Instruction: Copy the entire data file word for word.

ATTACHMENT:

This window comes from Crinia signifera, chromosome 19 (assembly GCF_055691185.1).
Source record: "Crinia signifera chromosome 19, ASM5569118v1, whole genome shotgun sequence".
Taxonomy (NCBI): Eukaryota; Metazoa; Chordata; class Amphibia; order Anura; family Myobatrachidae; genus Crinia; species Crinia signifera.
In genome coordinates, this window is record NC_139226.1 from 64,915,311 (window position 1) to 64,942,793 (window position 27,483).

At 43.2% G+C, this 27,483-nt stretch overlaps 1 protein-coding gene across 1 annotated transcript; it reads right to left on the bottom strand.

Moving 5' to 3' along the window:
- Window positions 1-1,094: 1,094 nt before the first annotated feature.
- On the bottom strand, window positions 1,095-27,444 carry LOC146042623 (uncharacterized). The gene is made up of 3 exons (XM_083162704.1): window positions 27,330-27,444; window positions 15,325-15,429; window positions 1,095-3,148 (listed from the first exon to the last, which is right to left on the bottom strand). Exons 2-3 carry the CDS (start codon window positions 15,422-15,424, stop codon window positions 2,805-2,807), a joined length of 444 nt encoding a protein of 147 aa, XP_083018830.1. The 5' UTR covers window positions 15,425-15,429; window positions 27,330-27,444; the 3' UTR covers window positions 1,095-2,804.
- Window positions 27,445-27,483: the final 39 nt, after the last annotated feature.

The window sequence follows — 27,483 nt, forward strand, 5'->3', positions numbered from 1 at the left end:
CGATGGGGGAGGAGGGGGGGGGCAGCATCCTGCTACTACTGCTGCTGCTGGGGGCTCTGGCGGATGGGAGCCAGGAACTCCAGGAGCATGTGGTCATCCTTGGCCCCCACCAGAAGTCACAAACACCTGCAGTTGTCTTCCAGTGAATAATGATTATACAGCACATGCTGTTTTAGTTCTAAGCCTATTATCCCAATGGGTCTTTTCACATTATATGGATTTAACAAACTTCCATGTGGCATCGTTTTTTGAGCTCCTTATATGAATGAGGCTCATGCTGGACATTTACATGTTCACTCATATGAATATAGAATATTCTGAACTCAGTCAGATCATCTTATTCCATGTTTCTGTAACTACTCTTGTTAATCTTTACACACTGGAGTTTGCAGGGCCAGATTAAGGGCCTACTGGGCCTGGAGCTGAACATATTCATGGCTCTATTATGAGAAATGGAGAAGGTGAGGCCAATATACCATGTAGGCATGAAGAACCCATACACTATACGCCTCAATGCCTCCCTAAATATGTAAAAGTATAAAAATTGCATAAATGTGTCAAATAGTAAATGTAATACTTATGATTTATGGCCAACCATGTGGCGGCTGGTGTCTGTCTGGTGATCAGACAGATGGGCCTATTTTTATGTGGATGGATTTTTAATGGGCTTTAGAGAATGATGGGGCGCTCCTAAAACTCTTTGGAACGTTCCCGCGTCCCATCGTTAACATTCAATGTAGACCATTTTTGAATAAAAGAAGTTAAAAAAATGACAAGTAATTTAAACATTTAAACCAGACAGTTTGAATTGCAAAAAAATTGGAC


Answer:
This window comes from Crinia signifera, chromosome 19 (assembly GCF_055691185.1).
Source record: "Crinia signifera chromosome 19, ASM5569118v1, whole genome shotgun sequence".
Taxonomy (NCBI): Eukaryota; Metazoa; Chordata; class Amphibia; order Anura; family Myobatrachidae; genus Crinia; species Crinia signifera.
In genome coordinates, this window is record NC_139226.1 from 64,915,311 (window position 1) to 64,942,793 (window position 27,483).

At 43.2% G+C, this 27,483-nt stretch overlaps 1 protein-coding gene across 1 annotated transcript; it reads right to left on the bottom strand.

Moving 5' to 3' along the window:
- Window positions 1-1,094: 1,094 nt before the first annotated feature.
- On the bottom strand, window positions 1,095-27,444 carry LOC146042623 (uncharacterized). The gene is made up of 3 exons (XM_083162704.1): window positions 27,330-27,444; window positions 15,325-15,429; window positions 1,095-3,148 (listed from the first exon to the last, which is right to left on the bottom strand). Exons 2-3 carry the CDS (start codon window positions 15,422-15,424, stop codon window positions 2,805-2,807), a joined length of 444 nt encoding a protein of 147 aa, XP_083018830.1. The 5' UTR covers window positions 15,425-15,429; window positions 27,330-27,444; the 3' UTR covers window positions 1,095-2,804.
- Window positions 27,445-27,483: the final 39 nt, after the last annotated feature.

The window sequence follows — 27,483 nt, forward strand, 5'->3', positions numbered from 1 at the left end:
CGATGGGGGAGGAGGGGGGGGGCAGCATCCTGCTACTACTGCTGCTGCTGGGGGCTCTGGCGGATGGGAGCCAGGAACTCCAGGAGCATGTGGTCATCCTTGGCCCCCACCAGAAGTCACAAACACCTGCAGTTGTCTTCCAGTGAATAATGATTATACAGCACATGCTGTTTTAGTTCTAAGCCTATTATCCCAATGGGTCTTTTCACATTATATGGATTTAACAAACTTCCATGTGGCATCGTTTTTTGAGCTCCTTATATGAATGAGGCTCATGCTGGACATTTACATGTTCACTCATATGAATATAGAATATTCTGAACTCAGTCAGATCATCTTATTCCATGTTTCTGTAACTACTCTTGTTAATCTTTACACACTGGAGTTTGCAGGGCCAGATTAAGGGCCTACTGGGCCTGGAGCTGAACATATTCATGGCTCTATTATGAGAAATGGAGAAGGTGAGGCCAATATACCATGTAGGCATGAAGAACCCATACACTATACGCCTCAATGCCTCCCTAAATATGTAAAAGTATAAAAATTGCATAAATGTGTCAAATAGTAAATGTAATACTTATGATTTATGGCCAACCATGTGGCGGCTGGTGTCTGTCTGGTGATCAGACAGATGGGCCTATTTTTATGTGGATGGATTTTTAATGGGCTTTAGAGAATGATGGGGCGCTCCTAAAACTCTTTGGAACGTTCCCGCGTCCCATCGTTAACATTCAATGTAGACCATTTTTGAATAAAAGAAGTTAAAAAAATGACAAGTAATTTAAACATTTAAACCAGACAGTTTGAATTGCAAAAAAATTGGAC